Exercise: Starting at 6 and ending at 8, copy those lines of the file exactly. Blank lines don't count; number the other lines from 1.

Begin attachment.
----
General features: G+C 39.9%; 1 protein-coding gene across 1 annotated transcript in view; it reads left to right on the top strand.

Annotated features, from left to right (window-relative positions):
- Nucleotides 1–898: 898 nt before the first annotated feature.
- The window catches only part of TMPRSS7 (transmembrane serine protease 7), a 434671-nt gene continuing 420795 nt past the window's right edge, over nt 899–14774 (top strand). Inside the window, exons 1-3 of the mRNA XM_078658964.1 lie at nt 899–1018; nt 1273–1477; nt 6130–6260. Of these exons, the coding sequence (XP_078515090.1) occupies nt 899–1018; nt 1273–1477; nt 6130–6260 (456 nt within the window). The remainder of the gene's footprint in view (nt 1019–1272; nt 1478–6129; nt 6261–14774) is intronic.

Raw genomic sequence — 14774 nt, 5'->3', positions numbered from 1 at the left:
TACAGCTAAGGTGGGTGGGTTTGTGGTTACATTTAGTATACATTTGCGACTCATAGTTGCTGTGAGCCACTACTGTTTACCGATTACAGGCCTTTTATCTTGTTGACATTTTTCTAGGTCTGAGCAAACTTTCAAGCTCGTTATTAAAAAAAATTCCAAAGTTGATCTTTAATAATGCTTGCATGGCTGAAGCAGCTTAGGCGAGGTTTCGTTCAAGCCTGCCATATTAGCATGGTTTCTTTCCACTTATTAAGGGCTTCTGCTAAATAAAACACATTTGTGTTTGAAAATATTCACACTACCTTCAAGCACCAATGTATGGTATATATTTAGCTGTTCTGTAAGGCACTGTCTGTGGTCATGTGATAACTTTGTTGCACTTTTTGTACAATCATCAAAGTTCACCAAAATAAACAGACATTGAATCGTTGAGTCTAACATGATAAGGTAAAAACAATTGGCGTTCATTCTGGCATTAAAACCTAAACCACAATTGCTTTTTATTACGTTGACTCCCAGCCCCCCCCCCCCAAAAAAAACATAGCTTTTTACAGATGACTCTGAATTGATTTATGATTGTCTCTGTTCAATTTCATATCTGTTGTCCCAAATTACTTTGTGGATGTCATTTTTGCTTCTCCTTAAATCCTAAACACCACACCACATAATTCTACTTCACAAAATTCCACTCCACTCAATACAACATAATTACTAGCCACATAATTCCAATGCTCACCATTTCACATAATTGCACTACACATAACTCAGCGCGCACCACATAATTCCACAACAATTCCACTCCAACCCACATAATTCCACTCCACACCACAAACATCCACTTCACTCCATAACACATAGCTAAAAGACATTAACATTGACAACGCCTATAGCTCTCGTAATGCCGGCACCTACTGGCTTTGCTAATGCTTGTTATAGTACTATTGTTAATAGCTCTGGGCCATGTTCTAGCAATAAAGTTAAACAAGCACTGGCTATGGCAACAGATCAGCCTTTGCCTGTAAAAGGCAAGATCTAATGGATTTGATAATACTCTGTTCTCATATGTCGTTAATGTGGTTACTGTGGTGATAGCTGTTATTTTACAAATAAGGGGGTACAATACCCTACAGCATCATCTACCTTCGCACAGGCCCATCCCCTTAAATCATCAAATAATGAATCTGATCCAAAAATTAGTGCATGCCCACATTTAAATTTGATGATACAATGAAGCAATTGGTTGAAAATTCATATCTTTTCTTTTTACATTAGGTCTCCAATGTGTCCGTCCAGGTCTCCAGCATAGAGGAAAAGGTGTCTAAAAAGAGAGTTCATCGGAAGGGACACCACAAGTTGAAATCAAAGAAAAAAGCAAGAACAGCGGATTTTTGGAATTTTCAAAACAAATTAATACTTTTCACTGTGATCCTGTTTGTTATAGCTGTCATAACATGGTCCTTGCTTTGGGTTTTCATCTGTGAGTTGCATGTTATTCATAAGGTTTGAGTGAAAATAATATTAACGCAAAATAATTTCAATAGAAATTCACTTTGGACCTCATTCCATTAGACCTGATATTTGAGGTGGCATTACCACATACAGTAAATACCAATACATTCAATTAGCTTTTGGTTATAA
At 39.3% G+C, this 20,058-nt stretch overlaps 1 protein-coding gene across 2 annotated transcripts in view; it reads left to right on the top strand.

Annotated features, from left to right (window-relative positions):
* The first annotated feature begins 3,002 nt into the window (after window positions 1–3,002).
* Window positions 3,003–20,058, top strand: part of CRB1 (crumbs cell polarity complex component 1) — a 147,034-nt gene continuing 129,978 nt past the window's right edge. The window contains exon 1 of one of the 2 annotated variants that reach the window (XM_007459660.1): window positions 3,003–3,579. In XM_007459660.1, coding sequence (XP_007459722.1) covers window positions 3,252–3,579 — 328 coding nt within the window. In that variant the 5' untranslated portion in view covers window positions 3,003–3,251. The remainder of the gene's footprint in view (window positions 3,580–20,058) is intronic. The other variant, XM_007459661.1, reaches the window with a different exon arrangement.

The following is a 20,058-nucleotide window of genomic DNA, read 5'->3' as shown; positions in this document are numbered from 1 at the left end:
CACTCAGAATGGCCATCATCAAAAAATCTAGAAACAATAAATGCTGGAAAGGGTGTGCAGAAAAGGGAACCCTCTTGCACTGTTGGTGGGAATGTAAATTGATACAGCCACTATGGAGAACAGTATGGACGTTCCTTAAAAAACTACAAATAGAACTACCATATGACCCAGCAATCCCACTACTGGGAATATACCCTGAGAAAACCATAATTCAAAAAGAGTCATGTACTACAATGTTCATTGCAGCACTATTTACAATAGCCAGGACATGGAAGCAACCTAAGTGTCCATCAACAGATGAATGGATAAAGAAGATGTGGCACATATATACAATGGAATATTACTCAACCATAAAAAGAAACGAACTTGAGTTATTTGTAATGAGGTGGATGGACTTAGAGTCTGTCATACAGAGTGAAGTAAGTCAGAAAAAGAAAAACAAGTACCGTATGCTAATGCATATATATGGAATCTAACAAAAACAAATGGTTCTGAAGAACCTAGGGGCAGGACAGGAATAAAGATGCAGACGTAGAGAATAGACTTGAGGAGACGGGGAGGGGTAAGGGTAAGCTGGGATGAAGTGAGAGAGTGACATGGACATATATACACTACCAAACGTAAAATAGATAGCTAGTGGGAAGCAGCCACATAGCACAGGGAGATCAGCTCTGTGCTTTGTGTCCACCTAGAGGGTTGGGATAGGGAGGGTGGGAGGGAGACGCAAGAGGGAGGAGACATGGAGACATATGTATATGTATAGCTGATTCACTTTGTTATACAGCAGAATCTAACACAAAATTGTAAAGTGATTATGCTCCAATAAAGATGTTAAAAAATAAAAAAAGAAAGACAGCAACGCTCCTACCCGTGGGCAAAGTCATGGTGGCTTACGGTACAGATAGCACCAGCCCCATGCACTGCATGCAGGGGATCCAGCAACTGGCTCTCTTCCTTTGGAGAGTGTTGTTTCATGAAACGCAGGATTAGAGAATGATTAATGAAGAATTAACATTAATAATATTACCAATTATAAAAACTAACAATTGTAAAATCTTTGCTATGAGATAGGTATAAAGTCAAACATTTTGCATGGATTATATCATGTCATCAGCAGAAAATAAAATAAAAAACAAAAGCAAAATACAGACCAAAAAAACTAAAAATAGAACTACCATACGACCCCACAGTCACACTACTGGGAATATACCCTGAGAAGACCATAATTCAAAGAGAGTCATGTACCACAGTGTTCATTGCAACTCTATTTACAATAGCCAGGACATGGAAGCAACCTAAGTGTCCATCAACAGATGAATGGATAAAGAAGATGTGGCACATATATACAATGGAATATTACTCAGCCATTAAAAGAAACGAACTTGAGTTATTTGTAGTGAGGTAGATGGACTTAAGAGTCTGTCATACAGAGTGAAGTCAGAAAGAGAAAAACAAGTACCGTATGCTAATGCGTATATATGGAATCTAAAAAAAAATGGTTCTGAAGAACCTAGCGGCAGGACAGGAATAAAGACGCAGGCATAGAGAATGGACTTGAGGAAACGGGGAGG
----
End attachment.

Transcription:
TACAGCTAAGGTGGGTGGGTTTGTGGTTACATTTAGTATACATTTGCGACTCATAGTTGCTGTGAGCCACTACTGTTTACCGATTACAGGCCTTTTATCTTGTTGACATTTTTCTAGGTCTGAGCAAACTTTCAAGCTCGTTATTAAAAAAAATTCCAAAGTTGATCTTTAATAATGCTTGCATGGCTGAAGCAGCTTAGGCGAGGTTTCGTTCAAGCCTGCCATATTAGCATGGTTTCTTTCCACTTATTAAGGGCTTCTGCTAAATAAAACACATTTGTGTTTGAAAATATTCACACTACCTTCAAGCACCAATGTATGGTATATATTTAGCTGTTCTGTAAGGCACTGTCTGTGGTCATGTGATAACTTTGTTGCACTTTTTGTACAATCATCAAAGTTCACCAAAATAAACAGACATTGAATCGTTGAGTCTAACATGATAAGGTAAAAACAATTGGCGTTCATTCTGGCATTAAAACCTAAACCACAATTGCTTTTTATTACGTTGACTCCCAGCCCCCCCCCCCCAAAAAAAACATAGCTTTTTACAGATGACTCTGAATTGATTTATGATTGTCTCTGTTCAATTTCATATCTGTTGTCCCAAATTACTTTGTGGATGTCATTTTTGCTTCTCCTTAAATCCTAAACACCACACCACATAATTCTACTTCACAAAATTCCACTCCACTCAATACAACATAATTACTAGCCACATAATTCCAATGCTCACCATTTCACATAATTGCACTACACATAACTCAGCGCGCACCACATAATTCCACAACAATTCCACTCCAACCCACATAATTCCACTCCACACCACAAACATCCACTTCACTCCATAACACATAGCTAAAAGACATTAACATTGACAACGCCTATAGCTCTCGTAATGCCGGCACCTACTGGCTTTGCTAATGCTTGTTATAGTACTATTGTTAATAGCTCTGGGCCATGTTCTAGCAATAAAGTTAAACAAGCACTGGCTATGGCAACAGATCAGCCTTTGCCTGTAAAAGGCAAGATCTAATGGATTTGATAATACTCTGTTCTCATATGTCGTTAATGTGGTTACTGTGGTGATAGCTGTTATTTTACAAATAAGGGGGTACAATACCCTACAGCATCATCTACCTTCGCACAGGCCCATCCCCTTAAATCATCAAATAATGAATCTGATCCAAAAATTAGTGCATGCCCACATTTAAATTTGATGATACAATGAAGCAATTGGTTGAAAATTCATATCTTTTCTTTTTACATTAGGTCTCCAATGTGTCCGTCCAGGTCTCCAGCATAGAGGAAAAGGTGTCTAAAAAGAGAGTTCATCGGAAGGGACACCACAAGTTGAAATCAAAGAAAAAAGCAAGAACAGCGGATTTTTGGAATTTTCAAAACAAATTAATACTTTTCACTGTGATCCTGTTTGTTATAGCTGTCATAACATGGTCCTTGCTTTGGGTTTTCATCTGTGAGTTGCATGTTATTCATAAGGTTTGAGTGAAAATAATATTAACGCAAAATAATTTCAATAGAAATTCACTTTGGACCTCATTCCATTAGACCTGATATTTGAGGTGGCATTACCACATACAGTAAATACCAATACATTCAATTAGCTTTTGGTTATAA
At 39.3% G+C, this 20,058-nt stretch overlaps 1 protein-coding gene across 2 annotated transcripts in view; it reads left to right on the top strand.

Annotated features, from left to right (window-relative positions):